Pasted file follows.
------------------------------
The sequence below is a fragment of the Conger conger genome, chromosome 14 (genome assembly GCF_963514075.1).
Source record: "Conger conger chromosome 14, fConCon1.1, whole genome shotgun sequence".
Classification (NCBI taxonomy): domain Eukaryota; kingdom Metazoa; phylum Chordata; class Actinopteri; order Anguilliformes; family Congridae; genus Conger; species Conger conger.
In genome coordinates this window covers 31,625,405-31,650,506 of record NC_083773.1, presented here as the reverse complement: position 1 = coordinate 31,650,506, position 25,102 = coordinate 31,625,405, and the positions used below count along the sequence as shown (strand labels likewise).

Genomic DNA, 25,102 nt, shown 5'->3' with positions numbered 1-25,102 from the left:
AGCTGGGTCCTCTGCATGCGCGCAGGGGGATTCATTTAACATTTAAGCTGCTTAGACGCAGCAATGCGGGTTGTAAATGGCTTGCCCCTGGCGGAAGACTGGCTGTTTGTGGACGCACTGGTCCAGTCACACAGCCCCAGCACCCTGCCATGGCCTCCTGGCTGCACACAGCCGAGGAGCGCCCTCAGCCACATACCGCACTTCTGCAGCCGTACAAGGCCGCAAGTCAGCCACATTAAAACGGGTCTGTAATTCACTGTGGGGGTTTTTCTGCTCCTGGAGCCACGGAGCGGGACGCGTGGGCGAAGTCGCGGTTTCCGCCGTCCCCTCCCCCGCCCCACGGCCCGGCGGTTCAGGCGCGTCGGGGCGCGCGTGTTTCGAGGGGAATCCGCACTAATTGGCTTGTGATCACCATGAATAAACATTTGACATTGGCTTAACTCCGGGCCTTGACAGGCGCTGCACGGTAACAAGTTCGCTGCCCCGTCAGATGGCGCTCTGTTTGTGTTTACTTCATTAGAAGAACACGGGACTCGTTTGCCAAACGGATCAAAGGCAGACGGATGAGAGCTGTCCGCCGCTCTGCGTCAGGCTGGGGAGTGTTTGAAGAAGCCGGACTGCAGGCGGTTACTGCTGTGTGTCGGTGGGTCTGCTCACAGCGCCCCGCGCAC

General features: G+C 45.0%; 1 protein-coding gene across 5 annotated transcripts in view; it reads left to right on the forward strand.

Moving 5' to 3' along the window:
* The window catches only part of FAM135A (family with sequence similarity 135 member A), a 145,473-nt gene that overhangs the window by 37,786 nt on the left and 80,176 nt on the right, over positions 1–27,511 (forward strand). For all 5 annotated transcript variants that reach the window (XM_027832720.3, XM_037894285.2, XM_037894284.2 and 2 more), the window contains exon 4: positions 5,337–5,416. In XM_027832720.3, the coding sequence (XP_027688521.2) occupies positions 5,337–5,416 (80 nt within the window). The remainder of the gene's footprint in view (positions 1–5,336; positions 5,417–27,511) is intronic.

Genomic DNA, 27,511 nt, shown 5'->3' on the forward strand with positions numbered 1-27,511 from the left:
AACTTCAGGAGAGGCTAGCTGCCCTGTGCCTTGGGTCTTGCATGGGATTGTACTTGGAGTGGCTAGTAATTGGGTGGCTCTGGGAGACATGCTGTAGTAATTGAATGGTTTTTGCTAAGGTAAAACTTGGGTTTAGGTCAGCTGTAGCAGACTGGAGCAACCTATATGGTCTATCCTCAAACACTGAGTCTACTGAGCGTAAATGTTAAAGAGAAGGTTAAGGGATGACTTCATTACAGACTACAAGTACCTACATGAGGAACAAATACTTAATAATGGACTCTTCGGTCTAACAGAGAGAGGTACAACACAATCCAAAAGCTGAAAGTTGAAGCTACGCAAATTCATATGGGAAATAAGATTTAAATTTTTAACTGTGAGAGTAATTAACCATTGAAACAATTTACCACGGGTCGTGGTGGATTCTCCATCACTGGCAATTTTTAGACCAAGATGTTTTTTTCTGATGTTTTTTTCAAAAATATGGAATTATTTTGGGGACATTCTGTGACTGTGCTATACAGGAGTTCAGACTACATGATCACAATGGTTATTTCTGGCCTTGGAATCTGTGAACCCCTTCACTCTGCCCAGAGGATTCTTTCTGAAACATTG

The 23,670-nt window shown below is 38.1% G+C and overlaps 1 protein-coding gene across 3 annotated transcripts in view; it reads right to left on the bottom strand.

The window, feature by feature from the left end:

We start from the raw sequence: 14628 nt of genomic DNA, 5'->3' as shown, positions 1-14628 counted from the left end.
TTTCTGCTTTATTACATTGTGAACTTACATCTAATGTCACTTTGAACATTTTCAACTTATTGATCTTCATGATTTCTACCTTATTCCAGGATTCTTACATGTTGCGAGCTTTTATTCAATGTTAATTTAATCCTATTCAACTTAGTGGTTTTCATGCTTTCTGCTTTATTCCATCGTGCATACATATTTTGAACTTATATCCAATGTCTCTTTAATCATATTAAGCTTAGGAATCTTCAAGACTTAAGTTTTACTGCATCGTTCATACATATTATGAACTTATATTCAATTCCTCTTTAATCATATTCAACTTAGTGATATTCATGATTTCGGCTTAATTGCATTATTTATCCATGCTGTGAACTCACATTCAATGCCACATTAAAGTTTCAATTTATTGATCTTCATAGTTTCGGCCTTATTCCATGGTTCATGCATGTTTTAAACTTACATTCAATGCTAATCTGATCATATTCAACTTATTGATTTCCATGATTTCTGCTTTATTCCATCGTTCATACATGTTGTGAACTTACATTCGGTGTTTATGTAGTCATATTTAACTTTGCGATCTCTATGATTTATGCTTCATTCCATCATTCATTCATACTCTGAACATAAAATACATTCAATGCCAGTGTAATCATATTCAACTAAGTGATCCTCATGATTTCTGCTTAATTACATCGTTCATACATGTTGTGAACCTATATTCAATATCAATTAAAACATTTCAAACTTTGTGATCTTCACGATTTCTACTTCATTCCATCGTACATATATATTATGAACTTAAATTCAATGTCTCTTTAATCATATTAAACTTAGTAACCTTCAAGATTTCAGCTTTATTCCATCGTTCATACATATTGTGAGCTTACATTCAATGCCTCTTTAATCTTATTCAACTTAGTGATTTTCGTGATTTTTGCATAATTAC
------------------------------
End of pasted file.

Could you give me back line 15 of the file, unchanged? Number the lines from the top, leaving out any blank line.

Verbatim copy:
TTTCTGCTTTATTACATTGTGAACTTACATCTAATGTCACTTTGAACATTTTCAACTTATTGATCTTCATGATTTCTACCTTATTCCAGGATTCTTACATGTTGCGAGCTTTTATTCAATGTTAATTTAATCCTATTCAACTTAGTGGTTTTCATGCTTTCTGCTTTATTCCATCGTGCATACATATTTTGAACTTATATCCAATGTCTCTTTAATCATATTAAGCTTAGGAATCTTCAAGACTTAAGTTTTACTGCATCGTTCATACATATTATGAACTTATATTCAATTCCTCTTTAATCATATTCAACTTAGTGATATTCATGATTTCGGCTTAATTGCATTATTTATCCATGCTGTGAACTCACATTCAATGCCACATTAAAGTTTCAATTTATTGATCTTCATAGTTTCGGCCTTATTCCATGGTTCATGCATGTTTTAAACTTACATTCAATGCTAATCTGATCATATTCAACTTATTGATTTCCATGATTTCTGCTTTATTCCATCGTTCATACATGTTGTGAACTTACATTCGGTGTTTATGTAGTCATATTTAACTTTGCGATCTCTATGATTTATGCTTCATTCCATCATTCATTCATACTCTGAACATAAAATACATTCAATGCCAGTGTAATCATATTCAACTAAGTGATCCTCATGATTTCTGCTTAATTACATCGTTCATACATGTTGTGAACCTATATTCAATATCAATTAAAACATTTCAAACTTTGTGATCTTCACGATTTCTACTTCATTCCATCGTACATATATATTATGAACTTAAATTCAATGTCTCTTTAATCATATTAAACTTAGTAACCTTCAAGATTTCAGCTTTATTCCATCGTTCATACATATTGTGAGCTTACATTCAATGCCTCTTTAATCTTATTCAACTTAGTGATTTTCGTGATTTTTGCATAATTAC